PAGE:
Roas, incorporated

New name, new wave, ROA sound

Goodbye Roa Brothers Band, hello ROA.

Goodbye Roa Brothers Band, hello ROA.

Photo by maria ratinova

ROA is a SAMMIES nominee in the “Rock” category. Check out the band’s new EP, The Roa Brothers and Rita EP, available on all streaming services.

The Roa Brothers Band as you know it—by name, at least—is dead. It’s just ROA now.

The band dropped an article and two modifiers, but kept its members: four Roas, one by marriage. Since the band started playing shows a couple of years ago, its lineup has been Eddie Roa on vocals and guitar, Ramon Roa on bass, Michael Roa on drums and Rita Roa, the only non-brother, on vocals and keyboards.

Why the name change, though?

“That was another thing that made us stick out like a sore thumb,” Eddie said, the other being the band’s unique sound. “When we first conceived of it, we were thinking about The Allman Brothers Band, the Isley Brothers, things like that. There’s a tradition of bands with brothers in the name, but then I think people were starting to get the idea that we were a country band or something.”

They’re not country—they’re solidly rock, with some new wave and popular influences that place their sound in a bygone era. The country misunderstanding, coupled with persistent audience questions about Rita’s non-brother status, ushered in the ROA era. The band had a debut EP release late last year—The Roa Brothers and Rita EP—and has been gigging around Sacramento, putting in the rounds and making music that sometimes feels like it’s caught between niches.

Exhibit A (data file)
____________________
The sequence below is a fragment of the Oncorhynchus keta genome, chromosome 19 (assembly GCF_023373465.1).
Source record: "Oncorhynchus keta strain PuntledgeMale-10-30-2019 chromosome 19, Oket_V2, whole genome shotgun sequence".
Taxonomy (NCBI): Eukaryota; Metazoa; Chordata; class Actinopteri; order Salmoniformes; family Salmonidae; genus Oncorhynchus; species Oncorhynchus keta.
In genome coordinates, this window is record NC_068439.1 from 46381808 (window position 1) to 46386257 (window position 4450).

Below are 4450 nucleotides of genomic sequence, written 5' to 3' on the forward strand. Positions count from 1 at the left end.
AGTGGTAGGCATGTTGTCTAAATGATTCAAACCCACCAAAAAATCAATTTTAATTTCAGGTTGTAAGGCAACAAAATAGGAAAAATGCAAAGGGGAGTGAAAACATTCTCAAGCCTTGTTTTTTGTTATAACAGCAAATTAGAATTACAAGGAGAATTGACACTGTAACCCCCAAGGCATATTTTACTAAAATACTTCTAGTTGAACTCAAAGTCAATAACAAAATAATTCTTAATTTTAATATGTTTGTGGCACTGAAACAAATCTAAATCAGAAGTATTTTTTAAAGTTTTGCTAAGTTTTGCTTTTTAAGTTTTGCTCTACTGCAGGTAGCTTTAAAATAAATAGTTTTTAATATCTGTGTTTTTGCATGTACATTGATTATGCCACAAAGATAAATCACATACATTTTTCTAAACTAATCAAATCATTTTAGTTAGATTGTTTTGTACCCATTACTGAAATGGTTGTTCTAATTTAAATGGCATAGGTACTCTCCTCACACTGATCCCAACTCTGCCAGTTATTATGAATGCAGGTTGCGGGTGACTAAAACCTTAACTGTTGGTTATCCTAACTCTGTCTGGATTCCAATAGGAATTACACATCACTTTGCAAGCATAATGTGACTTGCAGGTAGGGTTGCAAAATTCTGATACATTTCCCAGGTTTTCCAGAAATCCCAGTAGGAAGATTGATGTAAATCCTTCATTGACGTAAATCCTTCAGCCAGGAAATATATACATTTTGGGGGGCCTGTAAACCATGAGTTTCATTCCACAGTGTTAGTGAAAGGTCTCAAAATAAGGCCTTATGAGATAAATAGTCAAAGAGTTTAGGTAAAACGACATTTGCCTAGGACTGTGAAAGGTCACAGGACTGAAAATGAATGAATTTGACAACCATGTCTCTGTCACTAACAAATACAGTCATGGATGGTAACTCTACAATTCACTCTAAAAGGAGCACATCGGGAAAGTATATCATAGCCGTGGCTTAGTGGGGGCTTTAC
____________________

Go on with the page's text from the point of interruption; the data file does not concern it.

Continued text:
“It’s not that there isn’t a scene—there’s definitely a scene,” Eddie said. “Sometimes it can feel like an uphill battle.”

There’s more playing for other local musicians—Mondo Deco, Jesus and the Dinosaurs, anyone oriented toward rock ‘n’ roll, he said.

“There’s a lot of punk music, the Gilman Street sound, that’s still pretty alive and kicking,” Eddie said. “I get the sense that we wouldn’t fit in with those bands.”

ROA has the new wave flavor, mixed into old rock sensibilities—a Crock-Pot of sonic ingredients.

“We’ve just always listened to a wide variety of music,” Rita said. “I think when we make music, we’re drawing from everything that we’ve listened to for a long time. … We absorb a lot through listening.”

David Bowie, Velvet Underground, Patti Smith are among ROA’s influences, and while they take lessons on style, Eddie said the band’s journey has been unconventional.

“I feel like the modus operandi is to record something, and then have a pretty good idea of what your sound is before you go out and gig,” Eddie said, but that’s not the path ROA has taken. “We’re in the process of inventing our sound, refining our sound, while we’re playing shows.”

Music has been a part of their lives since Eddie and Rita were in high school and when Mchael was probably 10 years old, Eddie said. As far as what it’s like being in a band with his brothers, Eddie turns the question around.

“Do you have any brothers?” Eddie asked. “Can you imagine doing something like that with them? … We’re just like any other brothers, we have our own conflicts. … In a way, it makes it easier, because you’re used to yelling at each other.”

Between the familial yelling, the Roas are constantly writing new songs. They’ve been approaching their new album non-traditionally as well, recording outside the studio and feeling more comfortable in their sound—and more confident about their future.

“I’m excited just that now that we do have a professional, recorded EP, we can start to branch out a bit further,” Rita said. “We can try to widen our circle and see what else is out there.”